IOC chairman Thomas Bach does not want to allow political protests at the Olympic Games. The German fears that the sporting event will otherwise become “a marketplace for demonstrations”.
In the wake of the Black Lives Matter protests, calls to abolish Rule 50 of the Olympic Charter increased this year. It states that athletes are not allowed to make political statements at Olympic matches and awards.
Bach writes in a column in the British newspaper on Saturday The Guardian that he does not intend to abolish the rule in question. “The Olympic Games are first and foremost about sport. The athletes represent the values of physical excellence, solidarity and peace.”
“Athletes demonstrate this inclusiveness and mutual respect by remaining politically neutral,” says Bach. “The focus on the sport goes hand in hand with the freedom of expression the athletes have during the Games.”
The German points out in his column that sport has a connecting factor. “That role can only manifest itself if everyone respects each other and shows solidarity. If not, the Games will become a marketplace of all kinds of demonstrations and it will split the world rather than bring it together.”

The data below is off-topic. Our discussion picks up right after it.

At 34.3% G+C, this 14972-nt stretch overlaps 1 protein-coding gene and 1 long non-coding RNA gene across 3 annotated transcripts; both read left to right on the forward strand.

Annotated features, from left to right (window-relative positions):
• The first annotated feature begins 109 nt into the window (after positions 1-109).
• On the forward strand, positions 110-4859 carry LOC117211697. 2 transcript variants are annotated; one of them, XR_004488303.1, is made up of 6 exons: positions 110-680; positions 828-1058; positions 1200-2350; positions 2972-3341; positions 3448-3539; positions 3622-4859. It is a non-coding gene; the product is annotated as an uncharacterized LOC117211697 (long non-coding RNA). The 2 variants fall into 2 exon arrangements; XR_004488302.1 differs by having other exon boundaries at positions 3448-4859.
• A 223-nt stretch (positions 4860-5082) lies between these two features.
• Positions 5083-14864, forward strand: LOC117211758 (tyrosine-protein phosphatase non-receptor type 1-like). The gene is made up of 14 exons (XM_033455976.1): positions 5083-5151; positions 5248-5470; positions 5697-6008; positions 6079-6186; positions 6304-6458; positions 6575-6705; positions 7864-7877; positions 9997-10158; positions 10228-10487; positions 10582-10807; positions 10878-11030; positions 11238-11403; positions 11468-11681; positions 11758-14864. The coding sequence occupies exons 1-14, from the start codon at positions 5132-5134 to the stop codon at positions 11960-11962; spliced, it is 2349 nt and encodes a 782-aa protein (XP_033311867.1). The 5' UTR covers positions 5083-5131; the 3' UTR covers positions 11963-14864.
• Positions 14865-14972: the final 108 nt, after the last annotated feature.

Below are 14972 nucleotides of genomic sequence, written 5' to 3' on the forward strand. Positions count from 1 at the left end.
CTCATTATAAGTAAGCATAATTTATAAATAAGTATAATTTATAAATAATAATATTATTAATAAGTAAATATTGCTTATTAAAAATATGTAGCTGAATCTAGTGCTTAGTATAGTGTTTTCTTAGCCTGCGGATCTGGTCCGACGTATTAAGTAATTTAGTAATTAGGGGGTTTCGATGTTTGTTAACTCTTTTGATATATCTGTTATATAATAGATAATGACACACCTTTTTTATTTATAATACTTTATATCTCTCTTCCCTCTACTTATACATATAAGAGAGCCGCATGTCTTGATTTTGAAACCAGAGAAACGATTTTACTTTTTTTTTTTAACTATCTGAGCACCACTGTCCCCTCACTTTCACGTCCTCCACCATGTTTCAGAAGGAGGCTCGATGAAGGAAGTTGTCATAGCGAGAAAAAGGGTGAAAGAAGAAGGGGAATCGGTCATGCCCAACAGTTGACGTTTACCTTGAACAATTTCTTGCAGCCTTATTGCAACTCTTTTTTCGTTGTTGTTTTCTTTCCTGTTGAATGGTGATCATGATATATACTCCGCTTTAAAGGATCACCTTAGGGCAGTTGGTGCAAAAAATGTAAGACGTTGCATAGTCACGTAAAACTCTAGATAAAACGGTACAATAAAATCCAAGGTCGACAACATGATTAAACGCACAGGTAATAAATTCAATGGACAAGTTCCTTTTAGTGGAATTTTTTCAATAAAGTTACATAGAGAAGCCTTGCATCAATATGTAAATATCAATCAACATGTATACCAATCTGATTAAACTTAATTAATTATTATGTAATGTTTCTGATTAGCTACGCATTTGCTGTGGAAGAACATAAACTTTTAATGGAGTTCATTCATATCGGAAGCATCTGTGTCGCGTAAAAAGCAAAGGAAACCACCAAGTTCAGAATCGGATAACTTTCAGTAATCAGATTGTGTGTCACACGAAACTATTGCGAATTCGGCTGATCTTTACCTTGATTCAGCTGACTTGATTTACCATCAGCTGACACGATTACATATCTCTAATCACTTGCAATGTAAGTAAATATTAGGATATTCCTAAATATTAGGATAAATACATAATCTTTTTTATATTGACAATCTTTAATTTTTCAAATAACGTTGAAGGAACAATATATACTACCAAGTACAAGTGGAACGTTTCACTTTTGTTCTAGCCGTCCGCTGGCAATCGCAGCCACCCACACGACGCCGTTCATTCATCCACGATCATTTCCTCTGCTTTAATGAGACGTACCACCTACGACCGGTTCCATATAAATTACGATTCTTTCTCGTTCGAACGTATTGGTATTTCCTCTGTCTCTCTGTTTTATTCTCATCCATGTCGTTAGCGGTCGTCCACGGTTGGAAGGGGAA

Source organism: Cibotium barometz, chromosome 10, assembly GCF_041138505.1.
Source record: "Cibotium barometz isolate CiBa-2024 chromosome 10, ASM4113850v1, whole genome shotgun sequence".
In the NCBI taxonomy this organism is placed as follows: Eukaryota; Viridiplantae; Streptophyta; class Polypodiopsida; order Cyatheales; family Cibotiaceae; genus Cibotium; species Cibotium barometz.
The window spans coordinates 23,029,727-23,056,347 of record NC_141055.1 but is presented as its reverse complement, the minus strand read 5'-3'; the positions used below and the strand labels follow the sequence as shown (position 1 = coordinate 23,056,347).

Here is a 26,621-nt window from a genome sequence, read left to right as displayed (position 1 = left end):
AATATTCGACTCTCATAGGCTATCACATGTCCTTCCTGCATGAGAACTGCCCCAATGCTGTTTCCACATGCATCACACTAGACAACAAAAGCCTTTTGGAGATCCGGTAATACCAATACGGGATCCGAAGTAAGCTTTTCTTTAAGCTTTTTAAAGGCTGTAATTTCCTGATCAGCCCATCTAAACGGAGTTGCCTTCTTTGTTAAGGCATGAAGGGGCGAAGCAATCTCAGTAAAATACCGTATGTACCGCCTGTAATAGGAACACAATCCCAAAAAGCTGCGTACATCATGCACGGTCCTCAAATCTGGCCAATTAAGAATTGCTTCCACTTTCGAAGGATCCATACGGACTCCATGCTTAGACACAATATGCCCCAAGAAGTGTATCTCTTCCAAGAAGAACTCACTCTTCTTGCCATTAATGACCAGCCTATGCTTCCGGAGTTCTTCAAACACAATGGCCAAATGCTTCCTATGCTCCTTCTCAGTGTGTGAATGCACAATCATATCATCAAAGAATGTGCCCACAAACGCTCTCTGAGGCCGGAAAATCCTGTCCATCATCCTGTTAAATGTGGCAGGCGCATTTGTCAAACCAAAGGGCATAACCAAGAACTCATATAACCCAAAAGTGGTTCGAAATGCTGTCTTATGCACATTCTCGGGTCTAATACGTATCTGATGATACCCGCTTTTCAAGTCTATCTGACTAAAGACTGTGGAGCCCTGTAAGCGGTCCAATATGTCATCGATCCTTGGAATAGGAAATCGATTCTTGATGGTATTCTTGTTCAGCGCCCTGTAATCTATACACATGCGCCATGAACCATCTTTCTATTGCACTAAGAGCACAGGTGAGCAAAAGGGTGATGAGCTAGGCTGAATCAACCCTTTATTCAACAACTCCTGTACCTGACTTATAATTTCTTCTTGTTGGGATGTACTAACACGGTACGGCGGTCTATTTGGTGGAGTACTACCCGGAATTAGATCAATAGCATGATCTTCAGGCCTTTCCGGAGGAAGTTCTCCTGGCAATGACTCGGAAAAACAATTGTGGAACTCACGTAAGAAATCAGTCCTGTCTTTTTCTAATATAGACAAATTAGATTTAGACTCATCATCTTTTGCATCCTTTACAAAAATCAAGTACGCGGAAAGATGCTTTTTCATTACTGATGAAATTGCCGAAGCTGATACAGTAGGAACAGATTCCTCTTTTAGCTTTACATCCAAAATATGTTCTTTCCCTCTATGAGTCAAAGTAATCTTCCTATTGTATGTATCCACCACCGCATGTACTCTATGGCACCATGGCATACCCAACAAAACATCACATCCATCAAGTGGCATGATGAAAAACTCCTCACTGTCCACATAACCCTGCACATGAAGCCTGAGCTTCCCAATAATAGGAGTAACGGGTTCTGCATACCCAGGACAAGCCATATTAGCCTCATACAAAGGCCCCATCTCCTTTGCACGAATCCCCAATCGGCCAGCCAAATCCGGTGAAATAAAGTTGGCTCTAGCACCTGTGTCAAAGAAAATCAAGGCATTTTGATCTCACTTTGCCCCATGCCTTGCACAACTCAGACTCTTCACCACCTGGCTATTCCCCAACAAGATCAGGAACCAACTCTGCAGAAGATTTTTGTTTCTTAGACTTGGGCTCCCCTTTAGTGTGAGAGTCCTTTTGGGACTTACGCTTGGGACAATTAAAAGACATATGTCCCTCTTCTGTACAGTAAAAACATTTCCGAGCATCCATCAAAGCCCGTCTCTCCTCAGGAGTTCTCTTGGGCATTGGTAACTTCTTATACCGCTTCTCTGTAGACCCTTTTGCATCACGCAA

‘Boycott in 1980 has yielded nothing’
Bach argues that the sport does not have great political strength and cites his own past as an athlete to support that thesis. In 1980, the then fencer was unable to defend his Olympic title because West Germany, like dozens of other countries, boycotted the Moscow Games.
“As head of the West German athletes committee, I was vehemently against the boycott because it harmed people who had nothing to do with it.
“It gives me no consolation that I was proved right afterwards. Nine years after the boycott, the Soviet army was still in Afghanistan. No political effect was achieved with the boycott and the athletes were the victims.”
At the upcoming Games in Tokyo, which have been postponed to the summer of 2021 due to the corona crisis, political protests are still taboo when it comes to Bach. “What I’m saying is that the Games are not about politics. The IOC is a non-governmental organization, which is strictly politically neutral at all times.
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